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Court to determine whether hashish legal for medical marijuana patients

A 10 grams piece of Hashish laid next to a 20 grams piece, isolated on white background. This pieces represent the quantity of three retail units.

A 10 grams piece of Hashish laid next to a 20 grams piece.

The Arizona Supreme Court will decide whether the extracts of marijuana used to make edible products now sold to patients at state-licensed dispensaries are legal.

In a brief order Tuesday the justices said they want to hear arguments by attorneys for Rodney Jones about why his 2013 conviction for possession of illegal drugs and 2 1/2-year prison term is contrary to state law.

Robert Mandel, one of Jones’ lawyers, pointed out that his client is a medical marijuana patient, entitled by the 2010 voter-approved Arizona Medical Marijuana Act to obtain up to 2 1/2 ounces of marijuana every two weeks. Jones had a jar containing 0.05 ounces of hashish, a resin made from the plant.

In a divided ruling last year, the state Court of Appeals upheld the conviction. The majority said that law that legalized marijuana for medical purposes allows patients to possess only forms of the plant itself — flowers, leaves and seeds — and not the resin, or anything made from that.

But Mandel, in asking the high court to review the conviction, said this is about more than his client.

He pointed out that the state Department of Health Services has for years allowed — and even regulated — the sale of alternate forms of marijuana through state-regulated dispensaries. These range from candy and gummy bears to oils that can be administered to children who have been recommended medical marijuana by a doctor for issues like seizures.

In fact Will Humble, who was state health director when voters approved the law, even filed an affidavit with the Supreme Court saying that the rules he crafted, in consultation with the Attorney General’s Office, always considered that the statute allowed for alternate forms of the drug. And he dismissed the contention by Yavapai County Attorney Sheila Polk, whose office prosecuted Jones, that hashish is legally different than other marijuana extracts now used to make edibles.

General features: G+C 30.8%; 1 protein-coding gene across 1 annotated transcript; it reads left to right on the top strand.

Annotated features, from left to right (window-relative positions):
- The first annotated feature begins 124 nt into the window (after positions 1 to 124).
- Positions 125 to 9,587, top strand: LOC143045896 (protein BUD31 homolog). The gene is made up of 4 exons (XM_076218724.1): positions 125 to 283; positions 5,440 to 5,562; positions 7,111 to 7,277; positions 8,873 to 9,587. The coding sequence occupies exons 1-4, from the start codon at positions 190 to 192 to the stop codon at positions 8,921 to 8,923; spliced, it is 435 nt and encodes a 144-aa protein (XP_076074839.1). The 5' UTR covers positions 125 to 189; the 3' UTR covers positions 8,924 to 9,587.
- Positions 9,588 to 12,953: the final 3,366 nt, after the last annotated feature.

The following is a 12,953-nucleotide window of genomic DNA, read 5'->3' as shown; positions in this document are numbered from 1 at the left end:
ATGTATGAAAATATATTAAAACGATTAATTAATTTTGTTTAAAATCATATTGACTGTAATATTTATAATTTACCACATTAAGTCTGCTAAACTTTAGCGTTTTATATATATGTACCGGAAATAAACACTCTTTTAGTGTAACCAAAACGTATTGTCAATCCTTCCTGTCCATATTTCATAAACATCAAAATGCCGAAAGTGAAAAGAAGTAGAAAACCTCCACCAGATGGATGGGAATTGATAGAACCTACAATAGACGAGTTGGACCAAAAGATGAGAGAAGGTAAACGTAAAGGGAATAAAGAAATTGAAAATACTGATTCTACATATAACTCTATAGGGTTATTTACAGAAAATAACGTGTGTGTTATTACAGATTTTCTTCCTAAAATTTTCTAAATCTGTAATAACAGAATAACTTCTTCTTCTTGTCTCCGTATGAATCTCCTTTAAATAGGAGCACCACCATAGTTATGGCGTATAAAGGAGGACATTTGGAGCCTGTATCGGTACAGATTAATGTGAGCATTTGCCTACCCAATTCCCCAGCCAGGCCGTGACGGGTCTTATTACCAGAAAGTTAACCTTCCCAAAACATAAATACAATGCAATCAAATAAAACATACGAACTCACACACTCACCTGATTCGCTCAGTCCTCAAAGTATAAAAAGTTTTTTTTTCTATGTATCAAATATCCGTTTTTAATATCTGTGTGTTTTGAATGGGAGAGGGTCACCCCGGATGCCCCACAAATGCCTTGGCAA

In both cases, he said, it’s a preparation.

“It started with the marijuana flower and ended up with hashish,” Humble said.

The issue of the state having given its blessing to the sale of edibles prepared from extracts eventually resulted in Attorney General Mark Brnovich, whose office normally would handle the appeal to the Supreme Court, backing out of trying to get the Supreme Court to uphold Jones’ conviction. Instead he has taken the position that the justices should review the issue to provide some guidance.

That left defending the conviction to Polk who wants the justices to uphold both the rulings of the trial court and the Court of Appeals.

Polk did not immediately return a call to her office for comment.

But Brnovich aide Ryan Anderson said his boss is happy the justices have agreed to take up the case and decide whether her prosecution of Jones was correct.

“There’s enough uncertainty as to whether or not extracts are covered by the Arizona Medical Marijuana Act,” he said. “Hopefully the Supreme Court can provide some clarity, not only for patients but for law enforcement moving forward.”

No date has been set for a hearing.

Hanging in the balance is what will be allowable going forward under the 2010 law that allows those with a doctor’s recommendation to purchase marijuana from state-regulated dispensaries. At last count there were nearly 184,000 Arizonans who qualify.

In upholding the conviction, appellate Judge Jon Thompson, writing for the majority, said the law allows patients to possess “all parts” of the cannabis plant, whether growing or not, and the seeds of the plant. That verbiage, he said, also immunizes medical use of any “mixture or preparation” of marijuana.

What the law does not include, Thompson wrote, is hashish.

But Judge Kenton Jones, in his dissent, said his colleagues were drawing distinctions where he said none were intended by those who crafted the law. And he said limiting the forms of marijuana that can be used for medical purposes undermines the whole purpose of the law: to help patients.

“Different forms or delivery methods of marijuana may be more or less appropriate, depending upon the patient’s age, condition, abilities, and desired dosage,” Jones wrote. “When considered in the context of medicinal use, there is no logical reason to limit how the therapeutic compounds found in marijuana are introduced into the body.”

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